Associated Organizations and Companies[edit]

One:Ten Communications is a company which was founded by a member of the People of Praise in 2006. Many of its employees maintain active association with the People of Praise.[40]


The People of Praise has come under criticism from some of its former members. Among the most scholarly and well-documented of these criticisms is that of Dr. Adrian Reimers, an adjunct professor of philosophy at Notre Dame and a charter member who left the group in 1985. He has criticized the group on a number of different levels.[41]

Ecclesiologically, Dr. Reimers claims that the People of Praise misunderstands the nature of the Church. This is understandable in light of two different understandings of what it means to be "Church". According to Cardinal Kasper, "in regard to the facts of the matter it is impossible to overlook the real difference in the concept of the church. Protestant Christians do not wish to be a church in the same way as the Catholic church understands itself as a church."[42] Dr. Reimers claims that by embracing a certain form of ecumenism, the People of Praise has adopted an idea of what it means to be "Church" which is inherently a Protestant one:[43]

"Sword of the Spirit and the People of Praise misunderstand what the Church is, and this is most especially clear in the 'ecumenically sensitive' down-playing of certain specifically Catholic manifestations of faith. For example, both systems avoid public references to or veneration of the Blessed Virgin Mary as something offensive to Protestants. But the ecclesiological significance of Mary is essential: She is the Mother and Model of the Church. Not to acknowledge her is not to know the Church as mother. This is no mere metaphor here, either. The economy of the Incarnation is that just as Mary was indispensable for bringing Christ to birth in the world, so is the Church - the institutional Catholic Church - necessary for the world to encounter Christ. And indeed, if we neglect the motherhood of Mary them we will surely overlook the living maternity of the Church and, in fact, see it as only an institution. Mary is integral to the faith, not an extraneous or non-essential object of sentimental devotion."

Reimers. "Not Reliable Guides" (PDF). p. 98. 

"The Church is most Church when she celebrates the Eucharist. With their emphasis on covenant commitment and the experience of community, People of Praise and Sword of the Spirit make the Body of Christ (i.e. the authentic Christian community) extrinsic to the Church, which is reduced to the role of a service institution. This ecumenism that pretends to live a corporate life of faith independent of any one church and outside the context of the Eucharist is a merely human venture. Wherever Mass is celebrated, Christ is saving His people by offering up a perfect sacrifice to His Father and by laying down His life for them. He is gathering them into one."

Reimers, Not Reliable Guides

Pope Benedict XVI in his Apostolic Exhortation concurs with Dr. Reimers notion that the Eucharist is essential to any proper understanding of being a community which calls itself the "People of God", i.e. "the Church" in the Catholic sense.[44][45] According to Pope Benedict's Sacramentum Caritatis,[44]:14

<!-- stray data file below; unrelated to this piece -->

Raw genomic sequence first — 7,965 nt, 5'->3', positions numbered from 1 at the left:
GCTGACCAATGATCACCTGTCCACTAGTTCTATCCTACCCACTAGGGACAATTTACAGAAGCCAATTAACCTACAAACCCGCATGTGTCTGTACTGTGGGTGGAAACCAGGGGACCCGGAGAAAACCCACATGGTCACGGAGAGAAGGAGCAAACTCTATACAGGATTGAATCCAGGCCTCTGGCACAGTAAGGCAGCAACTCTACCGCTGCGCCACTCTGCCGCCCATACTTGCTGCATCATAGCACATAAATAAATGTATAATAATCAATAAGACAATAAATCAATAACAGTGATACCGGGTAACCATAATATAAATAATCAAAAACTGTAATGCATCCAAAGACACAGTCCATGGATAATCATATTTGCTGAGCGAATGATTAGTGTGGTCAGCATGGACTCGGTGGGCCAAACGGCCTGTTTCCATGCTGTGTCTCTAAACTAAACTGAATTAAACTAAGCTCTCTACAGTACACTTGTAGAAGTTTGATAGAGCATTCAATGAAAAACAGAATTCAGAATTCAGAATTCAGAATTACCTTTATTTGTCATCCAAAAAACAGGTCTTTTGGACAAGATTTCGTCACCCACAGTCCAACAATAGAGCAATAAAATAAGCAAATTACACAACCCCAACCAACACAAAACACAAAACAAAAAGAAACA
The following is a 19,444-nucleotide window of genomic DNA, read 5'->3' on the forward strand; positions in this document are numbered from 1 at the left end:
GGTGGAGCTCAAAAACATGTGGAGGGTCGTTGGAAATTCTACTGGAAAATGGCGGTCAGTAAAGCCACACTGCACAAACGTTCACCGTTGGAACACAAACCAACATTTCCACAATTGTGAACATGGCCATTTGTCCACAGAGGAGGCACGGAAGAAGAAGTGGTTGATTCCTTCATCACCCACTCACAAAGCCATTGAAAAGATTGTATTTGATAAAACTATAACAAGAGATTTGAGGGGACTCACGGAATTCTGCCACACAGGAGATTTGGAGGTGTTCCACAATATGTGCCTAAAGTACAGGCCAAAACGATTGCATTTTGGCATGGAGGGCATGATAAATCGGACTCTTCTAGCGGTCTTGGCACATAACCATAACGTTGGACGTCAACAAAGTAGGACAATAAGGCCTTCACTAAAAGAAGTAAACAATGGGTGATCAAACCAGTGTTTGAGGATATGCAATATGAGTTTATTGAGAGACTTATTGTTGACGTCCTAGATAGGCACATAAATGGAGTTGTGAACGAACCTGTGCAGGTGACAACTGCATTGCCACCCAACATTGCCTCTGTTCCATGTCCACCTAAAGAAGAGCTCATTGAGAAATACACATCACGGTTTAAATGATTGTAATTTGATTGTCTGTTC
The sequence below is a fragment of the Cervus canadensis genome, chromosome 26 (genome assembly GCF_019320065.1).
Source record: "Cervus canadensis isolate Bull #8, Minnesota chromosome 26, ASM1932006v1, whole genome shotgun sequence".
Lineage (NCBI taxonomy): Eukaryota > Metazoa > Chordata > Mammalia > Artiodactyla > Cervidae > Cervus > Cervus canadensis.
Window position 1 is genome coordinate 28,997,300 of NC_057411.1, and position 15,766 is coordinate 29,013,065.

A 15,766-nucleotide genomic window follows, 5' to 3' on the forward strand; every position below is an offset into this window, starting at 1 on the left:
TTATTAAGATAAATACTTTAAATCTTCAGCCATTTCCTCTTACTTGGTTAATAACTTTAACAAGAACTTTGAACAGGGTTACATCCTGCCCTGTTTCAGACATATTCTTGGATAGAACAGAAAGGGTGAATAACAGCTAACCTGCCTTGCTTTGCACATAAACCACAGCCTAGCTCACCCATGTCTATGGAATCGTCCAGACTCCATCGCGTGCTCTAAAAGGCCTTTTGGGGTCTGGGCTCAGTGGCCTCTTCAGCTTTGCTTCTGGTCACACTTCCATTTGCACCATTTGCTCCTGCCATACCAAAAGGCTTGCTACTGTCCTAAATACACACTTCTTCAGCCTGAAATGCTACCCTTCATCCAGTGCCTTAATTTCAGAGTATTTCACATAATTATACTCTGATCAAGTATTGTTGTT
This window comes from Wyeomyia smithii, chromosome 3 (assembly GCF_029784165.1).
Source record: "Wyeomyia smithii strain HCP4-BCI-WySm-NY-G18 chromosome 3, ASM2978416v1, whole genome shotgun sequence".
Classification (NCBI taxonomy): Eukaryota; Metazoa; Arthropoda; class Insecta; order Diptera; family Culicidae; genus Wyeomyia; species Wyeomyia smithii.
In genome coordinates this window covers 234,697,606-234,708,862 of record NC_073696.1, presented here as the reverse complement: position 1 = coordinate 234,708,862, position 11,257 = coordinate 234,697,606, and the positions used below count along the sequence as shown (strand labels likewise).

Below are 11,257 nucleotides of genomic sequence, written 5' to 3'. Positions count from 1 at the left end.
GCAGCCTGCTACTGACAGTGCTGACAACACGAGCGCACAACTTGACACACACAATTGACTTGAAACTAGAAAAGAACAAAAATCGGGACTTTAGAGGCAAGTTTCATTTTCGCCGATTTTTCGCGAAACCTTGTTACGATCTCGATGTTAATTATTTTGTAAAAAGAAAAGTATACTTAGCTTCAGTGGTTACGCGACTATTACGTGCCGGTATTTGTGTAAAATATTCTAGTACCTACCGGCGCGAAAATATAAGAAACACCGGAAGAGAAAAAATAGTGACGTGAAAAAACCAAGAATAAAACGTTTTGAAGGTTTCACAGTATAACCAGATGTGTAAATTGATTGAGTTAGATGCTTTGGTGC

"Through the sacrament of the Eucharist Jesus draws the faithful into his 'hour;' he shows us the bond that he willed to establish between himself and us, between his own person and the Church.[...] A contemplative gaze 'upon him whom they have pierced' (Jn 19:37) leads us to reflect on the causal connection between Christ's sacrifice, the Eucharist and the Church. The Church 'draws her life from the Eucharist'. Since the Eucharist makes present Christ's redeeming sacrifice, we must start by acknowledging that 'there is a causal influence of the Eucharist at the Church's very origins'. The Eucharist is Christ who gives himself to us and continually builds us up as his body."

Concerning the question of the nature of the Church, the Congregation for the Doctrine of the Faith has said:[46]

"Question: Why do the texts of the Council and those of the Magisterium since the Council not use the title of 'Church' with regard to those Christian Communities born out of the Reformation of the sixteenth century?

Response: According to Catholic doctrine, these Communities do not enjoy apostolic succession in the sacrament of Orders, and are, therefore, deprived of a constitutive element of the Church. These ecclesial Communities which, specifically because of the absence of the sacramental priesthood, have not preserved the genuine and integral substance of the Eucharistic Mystery cannot, according to Catholic doctrine, be called 'Churches' in the proper sense."

In another article published by Dr. Reimers, the professor states that the People of Praise has set up a parallel structure to the Catholic Church by its claim that (among other things) its leaders ("Coordinators") exercised divine authority to which members should submit their spiritual and moral lives. Dr. Reimers also claims that in the People of Praise, "a heightened fear of the devil or evil spirits can be used to (a) put pressure on wavering members to stay in the group, (b) elevate the importance of the group and its leaders, and (c) enhance the leaders' control of the membership by reinforcing the notion that Satan can even work through good people and only the leaders can discern his designs, and (d) undermine members' confidence in their own judgement, especially about spiritual development."[47] Dr. Reimers alleges that these characteristics have caused much psychological distress and has spiritually misled current and former members.


  1. ^ a b c d "Official website of the People of Praise". Retrieved 2007-05-01.